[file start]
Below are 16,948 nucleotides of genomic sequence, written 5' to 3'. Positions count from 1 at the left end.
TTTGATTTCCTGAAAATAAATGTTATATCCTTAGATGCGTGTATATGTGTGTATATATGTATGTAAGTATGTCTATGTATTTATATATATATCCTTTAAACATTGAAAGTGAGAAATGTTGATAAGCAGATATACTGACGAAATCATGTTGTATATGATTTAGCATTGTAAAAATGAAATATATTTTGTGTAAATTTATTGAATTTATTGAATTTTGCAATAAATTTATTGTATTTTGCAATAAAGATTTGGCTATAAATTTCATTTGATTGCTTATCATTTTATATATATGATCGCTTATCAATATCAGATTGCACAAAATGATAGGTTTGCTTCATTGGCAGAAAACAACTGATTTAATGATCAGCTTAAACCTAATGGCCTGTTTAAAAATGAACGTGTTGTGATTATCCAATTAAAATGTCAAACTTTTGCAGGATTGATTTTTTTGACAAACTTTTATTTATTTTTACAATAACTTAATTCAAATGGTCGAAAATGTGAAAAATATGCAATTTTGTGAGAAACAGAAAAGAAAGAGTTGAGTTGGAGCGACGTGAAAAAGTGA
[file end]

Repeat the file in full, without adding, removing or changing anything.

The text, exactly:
Below are 16,948 nucleotides of genomic sequence, written 5' to 3'. Positions count from 1 at the left end.
TTTGATTTCCTGAAAATAAATGTTATATCCTTAGATGCGTGTATATGTGTGTATATATGTATGTAAGTATGTCTATGTATTTATATATATATCCTTTAAACATTGAAAGTGAGAAATGTTGATAAGCAGATATACTGACGAAATCATGTTGTATATGATTTAGCATTGTAAAAATGAAATATATTTTGTGTAAATTTATTGAATTTATTGAATTTTGCAATAAATTTATTGTATTTTGCAATAAAGATTTGGCTATAAATTTCATTTGATTGCTTATCATTTTATATATATGATCGCTTATCAATATCAGATTGCACAAAATGATAGGTTTGCTTCATTGGCAGAAAACAACTGATTTAATGATCAGCTTAAACCTAATGGCCTGTTTAAAAATGAACGTGTTGTGATTATCCAATTAAAATGTCAAACTTTTGCAGGATTGATTTTTTTGACAAACTTTTATTTATTTTTACAATAACTTAATTCAAATGGTCGAAAATGTGAAAAATATGCAATTTTGTGAGAAACAGAAAAGAAAGAGTTGAGTTGGAGCGACGTGAAAAAGTGA